WORTH REPEATING: Old Man Take A Look At My Life


DAVID CARR: In the wake of “Americana,” a collection of folk songs recorded with Crazy Horse that was released last spring, he is already making another album and writing another book, this one about all of the cars he has owned. Roberts handles Young’s business and artistic interests with a great deal of savvy, so Young is good at making money — which helps, because he is also good at making it go away. “I spend it all,” he said. “I like to employ people and make stuff. It will be my undoing.” He has dropped a fortune making films, directing five under the pseudonym Bernard Shakey, including “Rust Never Sleeps,” “Human Highway” and “Greendale,’’ and sharing credit on several others. His memoir is of a piece with his moviemaking impulse, but it’s less pricey.

“Writing is very convenient, has a low expense and is a great way to pass the time,” he says in “Waging Heavy Peace.” “I highly recommend it to any old rocker who is out of cash and doesn’t know what to do next.” He decided to do it sober after talking with his doctor about a brain that had endured many youthful pharmaceutical adventures, in addition to epilepsy and an aneurysm. For someone who smoked pot the way others smoke cigarettes, the change has not been without its challenges, as he explains in his book: “The straighter I am, the more alert I am, the less I know myself and the harder it is to recognize myself. I need a little grounding in something and I am looking for it everywhere.”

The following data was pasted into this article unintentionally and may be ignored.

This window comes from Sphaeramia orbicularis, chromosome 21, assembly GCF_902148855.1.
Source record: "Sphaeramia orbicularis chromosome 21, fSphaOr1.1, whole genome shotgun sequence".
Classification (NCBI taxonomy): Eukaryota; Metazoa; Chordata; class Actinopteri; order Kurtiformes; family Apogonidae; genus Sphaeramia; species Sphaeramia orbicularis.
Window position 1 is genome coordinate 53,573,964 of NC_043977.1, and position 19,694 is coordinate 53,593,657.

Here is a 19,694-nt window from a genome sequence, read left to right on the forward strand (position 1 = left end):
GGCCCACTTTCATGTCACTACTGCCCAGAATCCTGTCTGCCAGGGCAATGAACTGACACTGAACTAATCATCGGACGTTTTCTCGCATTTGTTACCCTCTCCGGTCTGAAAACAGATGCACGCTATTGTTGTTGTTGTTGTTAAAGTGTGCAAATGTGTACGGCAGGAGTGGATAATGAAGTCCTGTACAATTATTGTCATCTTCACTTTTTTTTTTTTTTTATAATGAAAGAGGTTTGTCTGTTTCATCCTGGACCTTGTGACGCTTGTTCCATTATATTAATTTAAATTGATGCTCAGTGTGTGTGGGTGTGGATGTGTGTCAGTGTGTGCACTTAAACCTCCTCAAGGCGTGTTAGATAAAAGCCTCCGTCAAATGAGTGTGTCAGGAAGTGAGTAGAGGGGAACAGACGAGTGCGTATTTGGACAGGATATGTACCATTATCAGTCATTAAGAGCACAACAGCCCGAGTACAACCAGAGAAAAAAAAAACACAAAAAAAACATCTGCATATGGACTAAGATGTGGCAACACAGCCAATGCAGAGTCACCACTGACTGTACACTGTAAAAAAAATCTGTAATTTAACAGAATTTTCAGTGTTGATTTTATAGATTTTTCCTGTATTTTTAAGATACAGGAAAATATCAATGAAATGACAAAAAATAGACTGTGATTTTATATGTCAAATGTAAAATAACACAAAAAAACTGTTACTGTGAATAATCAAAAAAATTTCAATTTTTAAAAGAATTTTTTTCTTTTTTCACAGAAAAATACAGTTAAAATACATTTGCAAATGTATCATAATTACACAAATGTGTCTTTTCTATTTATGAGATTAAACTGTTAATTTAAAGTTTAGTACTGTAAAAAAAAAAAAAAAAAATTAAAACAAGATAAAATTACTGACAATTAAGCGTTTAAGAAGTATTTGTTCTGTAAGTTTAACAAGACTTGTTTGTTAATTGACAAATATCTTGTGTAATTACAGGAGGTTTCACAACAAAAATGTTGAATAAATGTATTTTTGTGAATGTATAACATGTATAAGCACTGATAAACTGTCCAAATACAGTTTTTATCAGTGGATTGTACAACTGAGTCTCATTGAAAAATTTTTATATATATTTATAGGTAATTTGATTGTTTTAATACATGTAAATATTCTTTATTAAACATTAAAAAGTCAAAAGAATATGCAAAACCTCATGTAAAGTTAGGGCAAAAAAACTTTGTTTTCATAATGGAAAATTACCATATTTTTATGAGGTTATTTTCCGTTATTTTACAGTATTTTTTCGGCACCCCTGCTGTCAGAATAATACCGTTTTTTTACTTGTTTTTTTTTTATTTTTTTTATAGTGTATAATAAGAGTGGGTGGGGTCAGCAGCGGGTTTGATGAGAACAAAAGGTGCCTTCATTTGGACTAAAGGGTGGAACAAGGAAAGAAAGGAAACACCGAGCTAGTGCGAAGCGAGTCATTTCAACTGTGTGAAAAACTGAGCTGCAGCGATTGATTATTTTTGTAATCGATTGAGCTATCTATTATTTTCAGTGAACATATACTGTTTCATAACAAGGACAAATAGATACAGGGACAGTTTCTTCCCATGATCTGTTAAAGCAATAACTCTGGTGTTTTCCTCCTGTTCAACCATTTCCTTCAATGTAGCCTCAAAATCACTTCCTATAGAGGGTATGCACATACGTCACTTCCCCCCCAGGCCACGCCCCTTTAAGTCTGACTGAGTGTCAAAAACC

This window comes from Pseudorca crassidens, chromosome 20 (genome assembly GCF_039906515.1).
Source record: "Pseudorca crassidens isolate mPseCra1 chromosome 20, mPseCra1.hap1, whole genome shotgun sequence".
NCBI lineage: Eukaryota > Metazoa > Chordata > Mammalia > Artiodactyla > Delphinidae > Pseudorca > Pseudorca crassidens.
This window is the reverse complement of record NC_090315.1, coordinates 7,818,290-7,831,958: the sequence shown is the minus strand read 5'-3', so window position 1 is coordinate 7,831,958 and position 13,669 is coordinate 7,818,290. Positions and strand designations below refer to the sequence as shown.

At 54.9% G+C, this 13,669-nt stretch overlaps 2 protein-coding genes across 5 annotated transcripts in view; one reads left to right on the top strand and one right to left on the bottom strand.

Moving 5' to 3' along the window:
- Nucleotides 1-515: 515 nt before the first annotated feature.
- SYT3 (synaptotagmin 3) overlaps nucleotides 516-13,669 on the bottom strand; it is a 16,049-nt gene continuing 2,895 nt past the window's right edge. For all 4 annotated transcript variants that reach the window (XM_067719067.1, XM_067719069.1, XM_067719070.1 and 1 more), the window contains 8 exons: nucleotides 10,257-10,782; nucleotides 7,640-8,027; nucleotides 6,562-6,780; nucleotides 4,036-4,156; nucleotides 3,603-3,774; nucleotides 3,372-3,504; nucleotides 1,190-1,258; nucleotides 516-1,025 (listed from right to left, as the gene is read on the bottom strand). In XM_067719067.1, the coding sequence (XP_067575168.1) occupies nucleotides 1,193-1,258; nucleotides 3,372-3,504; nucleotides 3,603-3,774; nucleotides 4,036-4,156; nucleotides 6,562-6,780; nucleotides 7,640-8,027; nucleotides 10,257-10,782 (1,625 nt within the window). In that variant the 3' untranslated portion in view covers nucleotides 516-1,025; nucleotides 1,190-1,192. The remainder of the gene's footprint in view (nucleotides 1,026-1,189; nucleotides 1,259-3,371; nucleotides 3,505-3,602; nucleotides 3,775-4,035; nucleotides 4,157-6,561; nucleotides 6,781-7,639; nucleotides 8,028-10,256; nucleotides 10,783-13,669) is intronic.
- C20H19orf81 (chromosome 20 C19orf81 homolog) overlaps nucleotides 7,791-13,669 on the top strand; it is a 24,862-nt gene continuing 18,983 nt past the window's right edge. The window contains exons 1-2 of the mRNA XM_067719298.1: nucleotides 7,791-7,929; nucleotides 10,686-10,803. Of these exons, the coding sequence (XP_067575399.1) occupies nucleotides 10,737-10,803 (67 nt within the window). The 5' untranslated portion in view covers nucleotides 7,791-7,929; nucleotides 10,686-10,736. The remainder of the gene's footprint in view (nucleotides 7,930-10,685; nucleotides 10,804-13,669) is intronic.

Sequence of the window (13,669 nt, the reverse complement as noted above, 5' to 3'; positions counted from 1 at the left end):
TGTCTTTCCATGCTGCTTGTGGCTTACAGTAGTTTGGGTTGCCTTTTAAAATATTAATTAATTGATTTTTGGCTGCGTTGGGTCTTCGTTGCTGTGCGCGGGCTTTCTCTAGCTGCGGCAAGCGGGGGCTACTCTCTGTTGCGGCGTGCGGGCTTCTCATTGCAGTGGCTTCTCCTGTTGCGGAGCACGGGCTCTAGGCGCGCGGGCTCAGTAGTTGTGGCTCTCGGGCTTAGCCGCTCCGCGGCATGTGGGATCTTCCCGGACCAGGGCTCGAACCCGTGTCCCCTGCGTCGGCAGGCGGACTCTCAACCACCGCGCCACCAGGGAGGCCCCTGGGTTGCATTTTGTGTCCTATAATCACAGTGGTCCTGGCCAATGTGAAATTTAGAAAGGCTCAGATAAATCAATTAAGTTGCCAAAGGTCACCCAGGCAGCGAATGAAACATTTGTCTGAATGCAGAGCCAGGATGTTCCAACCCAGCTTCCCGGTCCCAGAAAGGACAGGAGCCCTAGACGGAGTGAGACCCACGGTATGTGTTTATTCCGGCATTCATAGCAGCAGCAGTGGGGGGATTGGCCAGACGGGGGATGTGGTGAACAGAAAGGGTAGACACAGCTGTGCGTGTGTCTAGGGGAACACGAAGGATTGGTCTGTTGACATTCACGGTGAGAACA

Sitting at Alice’s Restaurant on Skyline Boulevard near the end of the day, he elaborated: “I did it for 40 years,” he said. “Now I want to see what it’s like to not do it. It’s just a different perspective.” Drunk or sober, he can be a hippie with a mean streak. He broke off a tour with Stephen Stills without warning and sent him a telegram — “Funny how some things that start spontaneously end that way. Eat a peach, Neil.” I asked if he was a good person to work with or for. “The fact is that I can be really irritable when I’m unhappy about stuff,” he said. “I can be a nit-picker about details that seem to be over the top. But then again I’m into what I’m into, so a lot of people forgive me because of that.” In the book, over and over, he is there, and then he is gone — from Buffalo Springfield, from Crosby, Stills & Nash, from his love affairs — and not given to explanations. When he loses interest, he loses interest. MORE

Neil Young live at the Bottom Line 1974.